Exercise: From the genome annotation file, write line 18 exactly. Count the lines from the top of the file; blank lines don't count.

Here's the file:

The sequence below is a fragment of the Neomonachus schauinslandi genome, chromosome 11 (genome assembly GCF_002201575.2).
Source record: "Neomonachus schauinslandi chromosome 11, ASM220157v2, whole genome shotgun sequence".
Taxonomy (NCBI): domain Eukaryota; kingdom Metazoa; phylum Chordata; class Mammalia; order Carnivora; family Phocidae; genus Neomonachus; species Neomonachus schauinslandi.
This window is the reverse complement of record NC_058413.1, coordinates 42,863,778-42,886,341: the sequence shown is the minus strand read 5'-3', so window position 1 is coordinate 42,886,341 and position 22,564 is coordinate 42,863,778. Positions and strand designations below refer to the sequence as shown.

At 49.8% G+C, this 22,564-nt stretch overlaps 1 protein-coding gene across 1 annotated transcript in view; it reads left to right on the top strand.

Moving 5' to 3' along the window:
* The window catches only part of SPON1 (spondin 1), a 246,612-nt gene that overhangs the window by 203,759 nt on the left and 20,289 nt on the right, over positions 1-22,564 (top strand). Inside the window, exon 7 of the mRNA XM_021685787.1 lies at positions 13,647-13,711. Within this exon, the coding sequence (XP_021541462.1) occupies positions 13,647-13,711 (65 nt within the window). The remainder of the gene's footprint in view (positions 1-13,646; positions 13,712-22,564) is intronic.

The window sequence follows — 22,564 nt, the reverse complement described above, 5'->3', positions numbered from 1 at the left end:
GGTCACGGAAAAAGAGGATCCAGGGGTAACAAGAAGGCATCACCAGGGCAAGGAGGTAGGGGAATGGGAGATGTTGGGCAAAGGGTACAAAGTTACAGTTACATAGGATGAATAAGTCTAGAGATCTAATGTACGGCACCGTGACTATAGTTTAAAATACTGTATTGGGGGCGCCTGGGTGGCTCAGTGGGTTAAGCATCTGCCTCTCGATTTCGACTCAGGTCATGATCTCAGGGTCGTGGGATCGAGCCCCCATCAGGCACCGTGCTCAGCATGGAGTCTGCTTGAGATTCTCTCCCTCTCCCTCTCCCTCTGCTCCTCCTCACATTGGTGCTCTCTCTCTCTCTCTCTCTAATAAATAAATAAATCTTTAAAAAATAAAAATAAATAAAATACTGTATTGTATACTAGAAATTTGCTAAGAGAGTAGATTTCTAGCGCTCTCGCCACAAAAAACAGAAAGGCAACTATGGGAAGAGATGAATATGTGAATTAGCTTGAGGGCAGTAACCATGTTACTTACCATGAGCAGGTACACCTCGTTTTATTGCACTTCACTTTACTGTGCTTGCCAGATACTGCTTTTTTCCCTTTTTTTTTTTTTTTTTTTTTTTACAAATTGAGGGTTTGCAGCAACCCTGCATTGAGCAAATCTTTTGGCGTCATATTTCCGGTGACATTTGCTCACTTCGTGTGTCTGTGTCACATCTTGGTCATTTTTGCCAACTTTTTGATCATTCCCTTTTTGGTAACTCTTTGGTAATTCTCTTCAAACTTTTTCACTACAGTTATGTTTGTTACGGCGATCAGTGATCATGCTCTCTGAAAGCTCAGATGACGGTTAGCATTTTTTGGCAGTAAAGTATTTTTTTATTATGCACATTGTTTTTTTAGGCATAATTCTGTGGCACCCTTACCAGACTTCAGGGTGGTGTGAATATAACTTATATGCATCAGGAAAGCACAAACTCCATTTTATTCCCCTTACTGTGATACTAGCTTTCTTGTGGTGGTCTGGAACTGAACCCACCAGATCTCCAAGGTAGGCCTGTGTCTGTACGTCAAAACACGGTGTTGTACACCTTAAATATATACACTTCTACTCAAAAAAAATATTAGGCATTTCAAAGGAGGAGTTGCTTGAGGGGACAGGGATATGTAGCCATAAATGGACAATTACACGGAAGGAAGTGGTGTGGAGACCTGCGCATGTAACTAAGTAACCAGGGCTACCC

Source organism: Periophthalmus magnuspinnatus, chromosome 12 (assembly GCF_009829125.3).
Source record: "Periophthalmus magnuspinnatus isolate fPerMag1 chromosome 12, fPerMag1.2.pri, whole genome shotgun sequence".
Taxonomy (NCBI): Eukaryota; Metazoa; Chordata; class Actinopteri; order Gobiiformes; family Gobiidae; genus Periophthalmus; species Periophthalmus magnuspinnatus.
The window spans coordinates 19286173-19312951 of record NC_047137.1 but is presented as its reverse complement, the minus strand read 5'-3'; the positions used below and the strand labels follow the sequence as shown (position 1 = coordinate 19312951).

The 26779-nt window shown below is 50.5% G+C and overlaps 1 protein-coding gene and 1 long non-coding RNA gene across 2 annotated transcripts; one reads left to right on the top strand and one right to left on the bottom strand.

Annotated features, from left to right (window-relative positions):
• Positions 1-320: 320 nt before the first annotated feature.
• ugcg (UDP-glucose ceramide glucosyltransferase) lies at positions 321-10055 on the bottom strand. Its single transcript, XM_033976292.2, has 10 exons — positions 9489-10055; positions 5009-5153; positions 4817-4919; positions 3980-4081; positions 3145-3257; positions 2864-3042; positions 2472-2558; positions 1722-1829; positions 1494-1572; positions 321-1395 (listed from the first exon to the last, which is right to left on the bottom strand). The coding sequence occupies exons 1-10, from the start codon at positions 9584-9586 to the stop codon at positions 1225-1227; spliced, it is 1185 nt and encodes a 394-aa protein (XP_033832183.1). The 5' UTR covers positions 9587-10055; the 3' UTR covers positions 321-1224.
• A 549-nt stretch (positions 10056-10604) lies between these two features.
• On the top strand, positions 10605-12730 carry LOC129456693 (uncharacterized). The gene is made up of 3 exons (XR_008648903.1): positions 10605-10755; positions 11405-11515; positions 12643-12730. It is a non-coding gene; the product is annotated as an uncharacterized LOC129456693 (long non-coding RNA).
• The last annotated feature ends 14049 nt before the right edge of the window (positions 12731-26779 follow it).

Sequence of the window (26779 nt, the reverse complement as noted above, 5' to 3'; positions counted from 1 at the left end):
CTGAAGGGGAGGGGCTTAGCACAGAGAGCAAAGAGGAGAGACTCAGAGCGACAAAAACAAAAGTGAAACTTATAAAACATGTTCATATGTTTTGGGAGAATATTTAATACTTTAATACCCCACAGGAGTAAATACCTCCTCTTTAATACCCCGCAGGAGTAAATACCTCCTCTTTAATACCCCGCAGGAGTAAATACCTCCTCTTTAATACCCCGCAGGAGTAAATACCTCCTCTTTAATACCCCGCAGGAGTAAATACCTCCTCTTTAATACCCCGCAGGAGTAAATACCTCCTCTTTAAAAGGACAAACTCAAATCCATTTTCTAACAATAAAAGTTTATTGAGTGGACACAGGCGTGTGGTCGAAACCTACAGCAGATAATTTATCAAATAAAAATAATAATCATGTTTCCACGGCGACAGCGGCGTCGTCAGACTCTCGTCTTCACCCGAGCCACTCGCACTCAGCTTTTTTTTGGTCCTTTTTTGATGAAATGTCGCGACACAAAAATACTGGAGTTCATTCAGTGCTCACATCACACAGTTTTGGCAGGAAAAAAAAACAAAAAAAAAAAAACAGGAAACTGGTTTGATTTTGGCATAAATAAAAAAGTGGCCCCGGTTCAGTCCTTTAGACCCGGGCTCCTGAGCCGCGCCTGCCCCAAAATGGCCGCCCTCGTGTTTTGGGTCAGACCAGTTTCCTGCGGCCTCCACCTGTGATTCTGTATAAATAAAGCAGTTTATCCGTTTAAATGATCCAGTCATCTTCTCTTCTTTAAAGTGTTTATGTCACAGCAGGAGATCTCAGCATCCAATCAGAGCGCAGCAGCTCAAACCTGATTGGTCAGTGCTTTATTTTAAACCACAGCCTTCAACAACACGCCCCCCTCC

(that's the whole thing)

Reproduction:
• A 549-nt stretch (positions 10056-10604) lies between these two features.